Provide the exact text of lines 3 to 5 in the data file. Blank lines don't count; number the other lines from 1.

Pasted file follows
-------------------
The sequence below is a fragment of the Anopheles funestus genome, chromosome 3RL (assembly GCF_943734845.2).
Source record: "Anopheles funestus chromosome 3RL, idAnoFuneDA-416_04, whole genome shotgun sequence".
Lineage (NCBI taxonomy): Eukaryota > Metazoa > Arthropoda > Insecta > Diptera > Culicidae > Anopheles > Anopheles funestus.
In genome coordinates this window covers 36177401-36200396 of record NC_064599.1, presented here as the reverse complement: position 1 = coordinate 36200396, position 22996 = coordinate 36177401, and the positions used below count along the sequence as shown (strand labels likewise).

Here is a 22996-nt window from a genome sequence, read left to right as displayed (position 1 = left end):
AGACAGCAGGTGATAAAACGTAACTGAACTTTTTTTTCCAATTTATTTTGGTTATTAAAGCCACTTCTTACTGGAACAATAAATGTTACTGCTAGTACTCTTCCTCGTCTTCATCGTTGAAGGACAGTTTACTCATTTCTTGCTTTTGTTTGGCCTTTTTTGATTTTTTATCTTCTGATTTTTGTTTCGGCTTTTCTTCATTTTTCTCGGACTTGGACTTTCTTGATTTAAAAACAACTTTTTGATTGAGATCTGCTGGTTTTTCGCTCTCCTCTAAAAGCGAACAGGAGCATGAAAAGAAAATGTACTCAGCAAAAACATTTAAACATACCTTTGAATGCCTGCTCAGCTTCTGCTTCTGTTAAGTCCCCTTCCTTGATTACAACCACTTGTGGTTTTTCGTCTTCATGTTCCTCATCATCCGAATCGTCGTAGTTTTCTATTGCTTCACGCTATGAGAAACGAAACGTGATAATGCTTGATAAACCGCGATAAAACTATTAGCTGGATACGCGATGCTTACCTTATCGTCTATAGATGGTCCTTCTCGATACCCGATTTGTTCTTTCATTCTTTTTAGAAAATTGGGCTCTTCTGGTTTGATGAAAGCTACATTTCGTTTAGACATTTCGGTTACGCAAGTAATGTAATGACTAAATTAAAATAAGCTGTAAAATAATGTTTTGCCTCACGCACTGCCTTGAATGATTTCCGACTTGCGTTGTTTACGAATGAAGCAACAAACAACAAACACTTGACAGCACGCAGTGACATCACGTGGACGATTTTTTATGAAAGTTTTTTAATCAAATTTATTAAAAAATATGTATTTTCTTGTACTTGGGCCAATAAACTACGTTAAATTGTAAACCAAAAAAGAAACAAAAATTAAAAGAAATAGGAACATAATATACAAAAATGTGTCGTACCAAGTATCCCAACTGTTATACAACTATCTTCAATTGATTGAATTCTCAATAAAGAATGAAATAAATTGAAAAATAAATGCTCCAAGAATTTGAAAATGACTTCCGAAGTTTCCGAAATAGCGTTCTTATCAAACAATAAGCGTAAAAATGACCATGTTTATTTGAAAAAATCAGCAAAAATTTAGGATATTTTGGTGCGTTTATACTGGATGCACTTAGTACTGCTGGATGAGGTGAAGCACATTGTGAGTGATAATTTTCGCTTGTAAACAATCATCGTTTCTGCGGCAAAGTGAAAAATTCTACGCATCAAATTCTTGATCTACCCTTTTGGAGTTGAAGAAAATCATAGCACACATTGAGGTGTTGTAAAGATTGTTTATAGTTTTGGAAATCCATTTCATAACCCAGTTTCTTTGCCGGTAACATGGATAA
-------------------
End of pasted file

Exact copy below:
Lineage (NCBI taxonomy): Eukaryota > Metazoa > Arthropoda > Insecta > Diptera > Culicidae > Anopheles > Anopheles funestus.
In genome coordinates this window covers 36177401-36200396 of record NC_064599.1, presented here as the reverse complement: position 1 = coordinate 36200396, position 22996 = coordinate 36177401, and the positions used below count along the sequence as shown (strand labels likewise).

Here is a 22996-nt window from a genome sequence, read left to right as displayed (position 1 = left end):